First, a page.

Red-hot Cano finding more success with fewer grounders

Seven of nine home runs have come in past month

Red-hot Cano finding more success with fewer grounders

Robinson Cano hit an opposite-field homer on Monday in Seattle's 5-4 loss to Detroit, but for most of the season, "What's wrong with Cano?" was the only question worth asking around the Mariners. Cano's lack of productivity wasn't the only reason the Mariners got off to such a disappointing start -- an injury to Hisashi Iwakuma and subpar offense from everyone outside of Nelson Cruz, Kyle Seager and Seth Smith saw to that -- but Cano's career-worst start was the primary cause of concern, in no small part due to the fact that he's in only the second year of a massive 10-year deal.

Yet while some of the reasons behind Cano's struggles were clear (he'd been walking less and striking out more), his slump was all the more frustrating due to the fact that he was still hitting the ball hard. In this first season of Statcast™, we've learned that exit velocity is a pretty good proxy for hitting productivity, and through the first three months of the season, no one, not even the mighty Giancarlo Stanton, had a higher percentage of batted balls leave the bat at more than 100 mph than Cano's 6.167 percent.

That's the kind of solid contact that ought to lead to production, but confoundingly for Cano, it didn't. But over the past 30 days, Cano has looked like the star we saw in New York. You might expect that he has been hitting the ball harder, and indeed he has. But perhaps just as important, Cano has changed his average launch angle. That is, he's stopped pounding the ball into the ground, or pumping out low and easily-caught liners, and managed some elevation behind those hard-hit balls.

April 6 through June 19
.245/.284/.337   2 home runs
Average exit velocity: 88.74 mph
Average launch angle: 6.79 degrees

June 20 through July 20
.280/.318/.540    7 home runs
Average exit velocity: 91.54 mph
Average launch angle: 9.14 degrees

What's "launch angle," you ask? It sounds complicated, but it's not. It's simply measuring the angle that the ball comes off the bat. A negative exit angle means a grounder or a very low liner; a positive one is higher in the air. A launch angle of zero degrees would be directly back at the spot where the pitcher released the ball.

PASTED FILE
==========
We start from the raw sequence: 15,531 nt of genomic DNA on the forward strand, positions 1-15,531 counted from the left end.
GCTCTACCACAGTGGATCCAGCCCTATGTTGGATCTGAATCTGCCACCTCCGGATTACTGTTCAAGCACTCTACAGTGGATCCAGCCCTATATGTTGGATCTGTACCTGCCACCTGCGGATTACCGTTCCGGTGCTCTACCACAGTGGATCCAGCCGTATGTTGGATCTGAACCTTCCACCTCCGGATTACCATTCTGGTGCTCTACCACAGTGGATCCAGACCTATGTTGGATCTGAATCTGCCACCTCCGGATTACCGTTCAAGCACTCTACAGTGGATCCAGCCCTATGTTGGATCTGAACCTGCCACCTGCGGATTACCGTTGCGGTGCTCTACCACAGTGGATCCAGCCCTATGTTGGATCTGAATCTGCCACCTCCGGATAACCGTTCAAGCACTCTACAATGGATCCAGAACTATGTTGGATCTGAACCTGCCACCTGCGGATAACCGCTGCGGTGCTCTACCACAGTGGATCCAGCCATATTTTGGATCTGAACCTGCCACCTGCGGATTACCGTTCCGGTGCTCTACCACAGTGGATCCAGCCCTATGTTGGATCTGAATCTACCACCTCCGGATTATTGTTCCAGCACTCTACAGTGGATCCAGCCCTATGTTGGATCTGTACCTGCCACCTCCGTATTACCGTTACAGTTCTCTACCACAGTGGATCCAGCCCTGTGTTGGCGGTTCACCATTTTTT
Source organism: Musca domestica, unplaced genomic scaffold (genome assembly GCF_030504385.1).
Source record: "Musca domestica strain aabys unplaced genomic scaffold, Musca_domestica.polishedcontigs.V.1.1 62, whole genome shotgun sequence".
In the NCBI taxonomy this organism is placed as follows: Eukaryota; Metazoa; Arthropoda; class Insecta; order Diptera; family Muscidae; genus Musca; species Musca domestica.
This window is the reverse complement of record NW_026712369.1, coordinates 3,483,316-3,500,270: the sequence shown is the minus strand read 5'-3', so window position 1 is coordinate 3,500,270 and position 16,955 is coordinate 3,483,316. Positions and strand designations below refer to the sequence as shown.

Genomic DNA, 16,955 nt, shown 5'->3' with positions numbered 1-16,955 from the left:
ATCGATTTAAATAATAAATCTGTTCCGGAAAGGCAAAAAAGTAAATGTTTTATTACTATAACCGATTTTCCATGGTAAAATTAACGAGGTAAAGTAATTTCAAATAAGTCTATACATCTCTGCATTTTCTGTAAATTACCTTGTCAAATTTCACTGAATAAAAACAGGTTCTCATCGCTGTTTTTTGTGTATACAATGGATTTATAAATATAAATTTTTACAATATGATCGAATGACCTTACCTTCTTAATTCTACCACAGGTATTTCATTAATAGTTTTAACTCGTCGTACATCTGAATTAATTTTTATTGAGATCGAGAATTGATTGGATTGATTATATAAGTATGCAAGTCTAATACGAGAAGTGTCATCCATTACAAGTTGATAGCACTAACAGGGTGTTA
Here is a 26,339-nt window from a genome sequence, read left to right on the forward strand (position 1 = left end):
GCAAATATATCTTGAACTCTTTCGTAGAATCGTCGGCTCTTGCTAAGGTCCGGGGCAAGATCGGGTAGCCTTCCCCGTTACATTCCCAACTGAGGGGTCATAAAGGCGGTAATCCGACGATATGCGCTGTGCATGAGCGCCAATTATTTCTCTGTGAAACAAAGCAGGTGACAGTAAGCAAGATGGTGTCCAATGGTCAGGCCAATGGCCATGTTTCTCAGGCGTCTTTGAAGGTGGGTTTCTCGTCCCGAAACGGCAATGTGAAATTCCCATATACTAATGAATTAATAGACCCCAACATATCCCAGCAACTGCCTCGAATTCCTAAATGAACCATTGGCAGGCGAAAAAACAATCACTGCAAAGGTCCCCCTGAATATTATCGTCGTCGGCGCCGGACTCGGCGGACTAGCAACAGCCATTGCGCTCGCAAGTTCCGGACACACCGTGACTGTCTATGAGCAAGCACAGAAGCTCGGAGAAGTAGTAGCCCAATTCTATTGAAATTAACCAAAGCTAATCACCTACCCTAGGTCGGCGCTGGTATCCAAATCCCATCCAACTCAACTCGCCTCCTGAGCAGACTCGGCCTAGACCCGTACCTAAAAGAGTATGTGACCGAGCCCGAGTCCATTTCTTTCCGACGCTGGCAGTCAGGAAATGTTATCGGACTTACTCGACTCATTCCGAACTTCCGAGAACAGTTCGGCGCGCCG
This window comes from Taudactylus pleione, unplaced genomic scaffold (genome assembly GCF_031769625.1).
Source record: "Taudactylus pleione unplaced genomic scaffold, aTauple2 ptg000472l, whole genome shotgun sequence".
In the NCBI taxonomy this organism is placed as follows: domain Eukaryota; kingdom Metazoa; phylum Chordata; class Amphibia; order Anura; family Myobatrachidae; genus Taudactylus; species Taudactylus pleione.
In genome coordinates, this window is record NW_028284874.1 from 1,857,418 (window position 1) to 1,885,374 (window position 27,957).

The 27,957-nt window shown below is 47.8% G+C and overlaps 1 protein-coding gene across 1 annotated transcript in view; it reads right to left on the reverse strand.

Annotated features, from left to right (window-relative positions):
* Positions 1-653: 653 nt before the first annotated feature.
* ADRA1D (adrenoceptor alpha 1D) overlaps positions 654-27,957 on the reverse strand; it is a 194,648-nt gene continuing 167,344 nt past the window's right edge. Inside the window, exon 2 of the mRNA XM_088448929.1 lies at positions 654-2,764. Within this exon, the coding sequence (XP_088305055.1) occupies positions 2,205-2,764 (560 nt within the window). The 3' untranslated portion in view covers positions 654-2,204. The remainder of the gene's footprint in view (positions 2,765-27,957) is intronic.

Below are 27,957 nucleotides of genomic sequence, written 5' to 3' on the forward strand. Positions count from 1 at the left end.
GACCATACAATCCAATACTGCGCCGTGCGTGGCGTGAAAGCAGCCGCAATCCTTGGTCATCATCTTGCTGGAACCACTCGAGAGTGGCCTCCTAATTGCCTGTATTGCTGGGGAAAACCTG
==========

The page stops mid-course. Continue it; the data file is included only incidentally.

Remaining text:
That's important because for the first few months, Cano was hitting grounders like he'd never done before, which is part of why that solid contact wasn't leading to extra-base hits. Excessive grounders may work well for low-power speed demons like Billy Hamilton or Dee Gordon, but for Cano, it just meant that he was depriving himself of his highest-value hits. Let's go back to that same date range, this time showing his splits between liners, grounders, and fly balls.

April 6 through June 19
Line drive %: 23.6
Grounder %: 52.8
Fly ball %: 23.6

June 20 through July 20
Line drive %: 23.5
Grounder %: 43.2
Fly ball %: 33.3

As you can see, the line-drive rate didn't change, but Cano has dropped 10 percentage points from his ground-ball rate and put that toward his fly-ball rate, confirming what launch angle is showing. Since Cano is hitting just .182 on grounders, this look suits him much better.

Now, why are we using June 19 as the split point? Partially because it allows us to easily say "the past month," but also because that was the final day before the Mariners made a change, replacing hitting coach Howard Johnson with club legend Edgar Martinez. Now, it's far too easy -- and often misleading -- to simply attribute this kind of change to a hitting coach, particularly when a month of play isn't nearly enough of a sample size. Still, let's go back to those dates once more and realize what's driving this, which is greatly improved plate discipline:

April 6 through June 19:  
Contact on pitches outside strike zone: 71.6 percent
Contact on pitches inside strike zone: 89.4 percent

June 20 through July 20:  
Contact on pitches outside strike zone: 55.4 percent
Contact on pitches inside strike zone: 95.0 percent

Cano's overall swing rate hasn't changed all season, hovering at around 51 percent. But the difference in what he's swinging at is stunning. When a ball is thrown outside the strike zone, it's often better to make less contact, because it's difficult to make good contact. The new Cano looks a lot more like the old Cano. As the Mariners try to revive a lost season, it's the best possible sign.

Mike Petriello (@mike_petriello) is an analyst for MLB.com. This story was not subject to the approval of Major League Baseball or its clubs.